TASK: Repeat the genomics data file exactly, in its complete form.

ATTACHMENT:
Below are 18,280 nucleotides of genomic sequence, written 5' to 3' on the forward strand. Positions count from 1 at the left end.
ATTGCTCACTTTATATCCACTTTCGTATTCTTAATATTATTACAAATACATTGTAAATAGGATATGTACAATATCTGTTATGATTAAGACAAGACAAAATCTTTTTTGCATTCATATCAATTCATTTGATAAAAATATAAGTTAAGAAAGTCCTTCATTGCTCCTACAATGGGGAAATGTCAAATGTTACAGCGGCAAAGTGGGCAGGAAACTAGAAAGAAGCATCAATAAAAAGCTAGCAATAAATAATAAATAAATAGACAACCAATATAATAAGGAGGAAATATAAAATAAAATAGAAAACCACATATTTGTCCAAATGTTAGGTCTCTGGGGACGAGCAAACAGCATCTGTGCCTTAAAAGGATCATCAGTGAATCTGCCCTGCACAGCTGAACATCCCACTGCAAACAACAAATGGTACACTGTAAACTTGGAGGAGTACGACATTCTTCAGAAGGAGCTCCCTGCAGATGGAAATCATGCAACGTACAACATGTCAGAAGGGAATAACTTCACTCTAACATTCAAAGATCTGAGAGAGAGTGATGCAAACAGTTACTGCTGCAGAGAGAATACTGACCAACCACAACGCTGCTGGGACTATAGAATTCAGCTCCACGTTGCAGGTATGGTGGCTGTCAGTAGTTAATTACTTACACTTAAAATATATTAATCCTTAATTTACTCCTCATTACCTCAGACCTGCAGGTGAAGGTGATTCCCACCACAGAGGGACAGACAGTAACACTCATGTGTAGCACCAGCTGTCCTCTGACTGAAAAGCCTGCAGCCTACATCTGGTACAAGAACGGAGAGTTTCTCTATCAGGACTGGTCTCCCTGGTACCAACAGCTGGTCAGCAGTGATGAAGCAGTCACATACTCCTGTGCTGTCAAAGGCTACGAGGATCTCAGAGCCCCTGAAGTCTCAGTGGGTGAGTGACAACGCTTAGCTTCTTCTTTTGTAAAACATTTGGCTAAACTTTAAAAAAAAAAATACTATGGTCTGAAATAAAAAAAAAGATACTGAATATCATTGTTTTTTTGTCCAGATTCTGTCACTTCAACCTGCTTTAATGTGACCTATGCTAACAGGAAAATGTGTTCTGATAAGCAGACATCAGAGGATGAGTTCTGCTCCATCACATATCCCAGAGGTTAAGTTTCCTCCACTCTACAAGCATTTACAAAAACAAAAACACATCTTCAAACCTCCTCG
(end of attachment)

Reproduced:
Below are 18,280 nucleotides of genomic sequence, written 5' to 3' on the forward strand. Positions count from 1 at the left end.
ATTGCTCACTTTATATCCACTTTCGTATTCTTAATATTATTACAAATACATTGTAAATAGGATATGTACAATATCTGTTATGATTAAGACAAGACAAAATCTTTTTTGCATTCATATCAATTCATTTGATAAAAATATAAGTTAAGAAAGTCCTTCATTGCTCCTACAATGGGGAAATGTCAAATGTTACAGCGGCAAAGTGGGCAGGAAACTAGAAAGAAGCATCAATAAAAAGCTAGCAATAAATAATAAATAAATAGACAACCAATATAATAAGGAGGAAATATAAAATAAAATAGAAAACCACATATTTGTCCAAATGTTAGGTCTCTGGGGACGAGCAAACAGCATCTGTGCCTTAAAAGGATCATCAGTGAATCTGCCCTGCACAGCTGAACATCCCACTGCAAACAACAAATGGTACACTGTAAACTTGGAGGAGTACGACATTCTTCAGAAGGAGCTCCCTGCAGATGGAAATCATGCAACGTACAACATGTCAGAAGGGAATAACTTCACTCTAACATTCAAAGATCTGAGAGAGAGTGATGCAAACAGTTACTGCTGCAGAGAGAATACTGACCAACCACAACGCTGCTGGGACTATAGAATTCAGCTCCACGTTGCAGGTATGGTGGCTGTCAGTAGTTAATTACTTACACTTAAAATATATTAATCCTTAATTTACTCCTCATTACCTCAGACCTGCAGGTGAAGGTGATTCCCACCACAGAGGGACAGACAGTAACACTCATGTGTAGCACCAGCTGTCCTCTGACTGAAAAGCCTGCAGCCTACATCTGGTACAAGAACGGAGAGTTTCTCTATCAGGACTGGTCTCCCTGGTACCAACAGCTGGTCAGCAGTGATGAAGCAGTCACATACTCCTGTGCTGTCAAAGGCTACGAGGATCTCAGAGCCCCTGAAGTCTCAGTGGGTGAGTGACAACGCTTAGCTTCTTCTTTTGTAAAACATTTGGCTAAACTTTAAAAAAAAAAATACTATGGTCTGAAATAAAAAAAAAGATACTGAATATCATTGTTTTTTTGTCCAGATTCTGTCACTTCAACCTGCTTTAATGTGACCTATGCTAACAGGAAAATGTGTTCTGATAAGCAGACATCAGAGGATGAGTTCTGCTCCATCACATATCCCAGAGGTTAAGTTTCCTCCACTCTACAAGCATTTACAAAAACAAAAACACATCTTCAAACCTCCTCG